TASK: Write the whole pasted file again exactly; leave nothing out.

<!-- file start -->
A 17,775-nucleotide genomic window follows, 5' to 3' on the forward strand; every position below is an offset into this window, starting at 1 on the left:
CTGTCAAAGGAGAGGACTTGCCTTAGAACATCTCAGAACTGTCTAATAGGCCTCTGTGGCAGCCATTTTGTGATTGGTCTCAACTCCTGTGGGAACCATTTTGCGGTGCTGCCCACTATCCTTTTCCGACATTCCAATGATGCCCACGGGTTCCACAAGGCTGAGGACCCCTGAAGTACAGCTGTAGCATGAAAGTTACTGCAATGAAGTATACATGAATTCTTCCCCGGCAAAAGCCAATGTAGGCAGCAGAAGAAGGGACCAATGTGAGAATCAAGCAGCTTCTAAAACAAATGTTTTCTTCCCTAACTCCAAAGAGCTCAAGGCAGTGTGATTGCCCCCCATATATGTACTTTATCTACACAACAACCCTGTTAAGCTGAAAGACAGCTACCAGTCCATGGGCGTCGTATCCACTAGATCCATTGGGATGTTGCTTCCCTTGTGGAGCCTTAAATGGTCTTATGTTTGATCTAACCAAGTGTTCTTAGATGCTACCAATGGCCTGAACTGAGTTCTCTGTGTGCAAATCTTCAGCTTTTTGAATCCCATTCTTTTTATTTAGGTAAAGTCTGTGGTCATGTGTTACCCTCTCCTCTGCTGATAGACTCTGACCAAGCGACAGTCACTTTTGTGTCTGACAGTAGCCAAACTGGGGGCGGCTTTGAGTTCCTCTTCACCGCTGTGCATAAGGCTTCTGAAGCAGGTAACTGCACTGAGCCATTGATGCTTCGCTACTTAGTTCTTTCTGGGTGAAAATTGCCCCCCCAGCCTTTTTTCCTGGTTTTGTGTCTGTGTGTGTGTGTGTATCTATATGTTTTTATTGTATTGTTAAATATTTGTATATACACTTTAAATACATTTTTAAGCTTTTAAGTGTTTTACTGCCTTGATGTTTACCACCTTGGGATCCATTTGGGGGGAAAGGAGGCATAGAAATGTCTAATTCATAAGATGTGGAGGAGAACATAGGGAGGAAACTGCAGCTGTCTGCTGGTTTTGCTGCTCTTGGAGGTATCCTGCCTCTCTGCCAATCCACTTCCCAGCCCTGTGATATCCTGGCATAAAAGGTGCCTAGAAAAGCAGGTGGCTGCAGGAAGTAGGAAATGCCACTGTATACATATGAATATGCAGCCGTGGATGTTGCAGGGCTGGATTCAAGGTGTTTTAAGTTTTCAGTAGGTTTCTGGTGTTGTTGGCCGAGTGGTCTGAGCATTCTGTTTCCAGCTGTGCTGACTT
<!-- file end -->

A 17,775-nucleotide genomic window follows, 5' to 3' on the forward strand; every position below is an offset into this window, starting at 1 on the left:
CTGTCAAAGGAGAGGACTTGCCTTAGAACATCTCAGAACTGTCTAATAGGCCTCTGTGGCAGCCATTTTGTGATTGGTCTCAACTCCTGTGGGAACCATTTTGCGGTGCTGCCCACTATCCTTTTCCGACATTCCAATGATGCCCACGGGTTCCACAAGGCTGAGGACCCCTGAAGTACAGCTGTAGCATGAAAGTTACTGCAATGAAGTATACATGAATTCTTCCCCGGCAAAAGCCAATGTAGGCAGCAGAAGAAGGGACCAATGTGAGAATCAAGCAGCTTCTAAAACAAATGTTTTCTTCCCTAACTCCAAAGAGCTCAAGGCAGTGTGATTGCCCCCCATATATGTACTTTATCTACACAACAACCCTGTTAAGCTGAAAGACAGCTACCAGTCCATGGGCGTCGTATCCACTAGATCCATTGGGATGTTGCTTCCCTTGTGGAGCCTTAAATGGTCTTATGTTTGATCTAACCAAGTGTTCTTAGATGCTACCAATGGCCTGAACTGAGTTCTCTGTGTGCAAATCTTCAGCTTTTTGAATCCCATTCTTTTTATTTAGGTAAAGTCTGTGGTCATGTGTTACCCTCTCCTCTGCTGATAGACTCTGACCAAGCGACAGTCACTTTTGTGTCTGACAGTAGCCAAACTGGGGGCGGCTTTGAGTTCCTCTTCACCGCTGTGCATAAGGCTTCTGAAGCAGGTAACTGCACTGAGCCATTGATGCTTCGCTACTTAGTTCTTTCTGGGTGAAAATTGCCCCCCCAGCCTTTTTTCCTGGTTTTGTGTCTGTGTGTGTGTGTGTATCTATATGTTTTTATTGTATTGTTAAATATTTGTATATACACTTTAAATACATTTTTAAGCTTTTAAGTGTTTTACTGCCTTGATGTTTACCACCTTGGGATCCATTTGGGGGGAAAGGAGGCATAGAAATGTCTAATTCATAAGATGTGGAGGAGAACATAGGGAGGAAACTGCAGCTGTCTGCTGGTTTTGCTGCTCTTGGAGGTATCCTGCCTCTCTGCCAATCCACTTCCCAGCCCTGTGATATCCTGGCATAAAAGGTGCCTAGAAAAGCAGGTGGCTGCAGGAAGTAGGAAATGCCACTGTATACATATGAATATGCAGCCGTGGATGTTGCAGGGCTGGATTCAAGGTGTTTTAAGTTTTCAGTAGGTTTCTGGTGTTGTTGGCCGAGTGGTCTGAGCATTCTGTTTCCAGCTGTGCTGACTT